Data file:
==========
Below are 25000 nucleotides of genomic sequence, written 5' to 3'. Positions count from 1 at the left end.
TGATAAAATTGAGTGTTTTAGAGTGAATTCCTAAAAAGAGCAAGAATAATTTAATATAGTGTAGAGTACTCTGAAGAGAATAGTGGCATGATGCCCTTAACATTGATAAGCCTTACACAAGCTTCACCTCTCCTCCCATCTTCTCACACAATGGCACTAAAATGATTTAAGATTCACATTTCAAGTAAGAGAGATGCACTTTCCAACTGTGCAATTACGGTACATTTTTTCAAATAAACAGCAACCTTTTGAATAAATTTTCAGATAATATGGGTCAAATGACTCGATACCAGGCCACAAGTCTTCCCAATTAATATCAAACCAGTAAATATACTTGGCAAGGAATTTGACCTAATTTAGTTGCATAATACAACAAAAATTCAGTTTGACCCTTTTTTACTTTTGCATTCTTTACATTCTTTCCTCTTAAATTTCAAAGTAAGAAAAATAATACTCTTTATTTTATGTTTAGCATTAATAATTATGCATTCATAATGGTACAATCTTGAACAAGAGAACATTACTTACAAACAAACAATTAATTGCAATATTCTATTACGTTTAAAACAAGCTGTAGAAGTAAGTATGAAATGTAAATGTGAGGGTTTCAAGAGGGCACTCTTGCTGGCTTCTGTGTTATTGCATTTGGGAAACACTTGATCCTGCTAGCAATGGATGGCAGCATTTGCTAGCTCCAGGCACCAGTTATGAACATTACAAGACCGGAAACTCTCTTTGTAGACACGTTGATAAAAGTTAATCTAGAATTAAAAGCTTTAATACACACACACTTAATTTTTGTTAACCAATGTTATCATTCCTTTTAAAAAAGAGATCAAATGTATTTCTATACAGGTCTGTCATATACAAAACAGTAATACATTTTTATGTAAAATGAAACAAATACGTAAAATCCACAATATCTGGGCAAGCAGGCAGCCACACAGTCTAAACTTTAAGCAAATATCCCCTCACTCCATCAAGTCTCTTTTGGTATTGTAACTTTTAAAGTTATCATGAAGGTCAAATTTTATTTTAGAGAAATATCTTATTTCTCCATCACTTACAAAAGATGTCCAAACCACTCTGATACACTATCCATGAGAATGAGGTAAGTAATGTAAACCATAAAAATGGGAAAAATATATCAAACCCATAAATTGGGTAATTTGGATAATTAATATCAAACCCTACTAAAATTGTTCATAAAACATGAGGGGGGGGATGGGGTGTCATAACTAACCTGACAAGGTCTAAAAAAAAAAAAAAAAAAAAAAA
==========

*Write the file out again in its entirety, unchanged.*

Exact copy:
Below are 25000 nucleotides of genomic sequence, written 5' to 3'. Positions count from 1 at the left end.
TGATAAAATTGAGTGTTTTAGAGTGAATTCCTAAAAAGAGCAAGAATAATTTAATATAGTGTAGAGTACTCTGAAGAGAATAGTGGCATGATGCCCTTAACATTGATAAGCCTTACACAAGCTTCACCTCTCCTCCCATCTTCTCACACAATGGCACTAAAATGATTTAAGATTCACATTTCAAGTAAGAGAGATGCACTTTCCAACTGTGCAATTACGGTACATTTTTTCAAATAAACAGCAACCTTTTGAATAAATTTTCAGATAATATGGGTCAAATGACTCGATACCAGGCCACAAGTCTTCCCAATTAATATCAAACCAGTAAATATACTTGGCAAGGAATTTGACCTAATTTAGTTGCATAATACAACAAAAATTCAGTTTGACCCTTTTTTACTTTTGCATTCTTTACATTCTTTCCTCTTAAATTTCAAAGTAAGAAAAATAATACTCTTTATTTTATGTTTAGCATTAATAATTATGCATTCATAATGGTACAATCTTGAACAAGAGAACATTACTTACAAACAAACAATTAATTGCAATATTCTATTACGTTTAAAACAAGCTGTAGAAGTAAGTATGAAATGTAAATGTGAGGGTTTCAAGAGGGCACTCTTGCTGGCTTCTGTGTTATTGCATTTGGGAAACACTTGATCCTGCTAGCAATGGATGGCAGCATTTGCTAGCTCCAGGCACCAGTTATGAACATTACAAGACCGGAAACTCTCTTTGTAGACACGTTGATAAAAGTTAATCTAGAATTAAAAGCTTTAATACACACACACTTAATTTTTGTTAACCAATGTTATCATTCCTTTTAAAAAAGAGATCAAATGTATTTCTATACAGGTCTGTCATATACAAAACAGTAATACATTTTTATGTAAAATGAAACAAATACGTAAAATCCACAATATCTGGGCAAGCAGGCAGCCACACAGTCTAAACTTTAAGCAAATATCCCCTCACTCCATCAAGTCTCTTTTGGTATTGTAACTTTTAAAGTTATCATGAAGGTCAAATTTTATTTTAGAGAAATATCTTATTTCTCCATCACTTACAAAAGATGTCCAAACCACTCTGATACACTATCCATGAGAATGAGGTAAGTAATGTAAACCATAAAAATGGGAAAAATATATCAAACCCATAAATTGGGTAATTTGGATAATTAATATCAAACCCTACTAAAATTGTTCATAAAACATGAGGGGGGGGATGGGGTGTCATAACTAACCTGACAAGGTCTAAAAAAAAAAAAAAAAAAAAAAA